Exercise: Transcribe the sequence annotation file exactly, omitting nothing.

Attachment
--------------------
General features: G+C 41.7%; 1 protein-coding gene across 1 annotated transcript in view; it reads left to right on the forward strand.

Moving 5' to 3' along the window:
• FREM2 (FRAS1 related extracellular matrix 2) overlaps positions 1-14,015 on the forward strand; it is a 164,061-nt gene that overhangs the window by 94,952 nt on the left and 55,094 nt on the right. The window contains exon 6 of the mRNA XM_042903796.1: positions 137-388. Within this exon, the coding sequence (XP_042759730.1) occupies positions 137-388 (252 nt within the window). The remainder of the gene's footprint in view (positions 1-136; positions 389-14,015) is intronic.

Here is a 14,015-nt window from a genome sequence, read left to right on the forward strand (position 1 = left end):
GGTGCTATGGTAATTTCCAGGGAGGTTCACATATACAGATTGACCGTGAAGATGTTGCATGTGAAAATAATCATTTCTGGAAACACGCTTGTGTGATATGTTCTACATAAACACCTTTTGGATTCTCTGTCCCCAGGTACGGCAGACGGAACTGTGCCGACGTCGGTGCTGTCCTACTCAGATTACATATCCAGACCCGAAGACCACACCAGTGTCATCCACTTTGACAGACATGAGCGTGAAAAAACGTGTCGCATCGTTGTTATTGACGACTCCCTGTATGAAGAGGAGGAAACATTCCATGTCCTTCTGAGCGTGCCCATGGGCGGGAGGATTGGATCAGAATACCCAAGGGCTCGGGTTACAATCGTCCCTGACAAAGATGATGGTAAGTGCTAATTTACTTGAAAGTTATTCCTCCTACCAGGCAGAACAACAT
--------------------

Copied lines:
General features: G+C 41.7%; 1 protein-coding gene across 1 annotated transcript in view; it reads left to right on the forward strand.

Moving 5' to 3' along the window:
• FREM2 (FRAS1 related extracellular matrix 2) overlaps positions 1-14,015 on the forward strand; it is a 164,061-nt gene that overhangs the window by 94,952 nt on the left and 55,094 nt on the right. The window contains exon 6 of the mRNA XM_042903796.1: positions 137-388. Within this exon, the coding sequence (XP_042759730.1) occupies positions 137-388 (252 nt within the window). The remainder of the gene's footprint in view (positions 1-136; positions 389-14,015) is intronic.

Here is a 14,015-nt window from a genome sequence, read left to right on the forward strand (position 1 = left end):
GGTGCTATGGTAATTTCCAGGGAGGTTCACATATACAGATTGACCGTGAAGATGTTGCATGTGAAAATAATCATTTCTGGAAACACGCTTGTGTGATATGTTCTACATAAACACCTTTTGGATTCTCTGTCCCCAGGTACGGCAGACGGAACTGTGCCGACGTCGGTGCTGTCCTACTCAGATTACATATCCAGACCCGAAGACCACACCAGTGTCATCCACTTTGACAGACATGAGCGTGAAAAAACGTGTCGCATCGTTGTTATTGACGACTCCCTGTATGAAGAGGAGGAAACATTCCATGTCCTTCTGAGCGTGCCCATGGGCGGGAGGATTGGATCAGAATACCCAAGGGCTCGGGTTACAATCGTCCCTGACAAAGATGATGGTAAGTGCTAATTTACTTGAAAGTTATTCCTCCTACCAGGCAGAACAACAT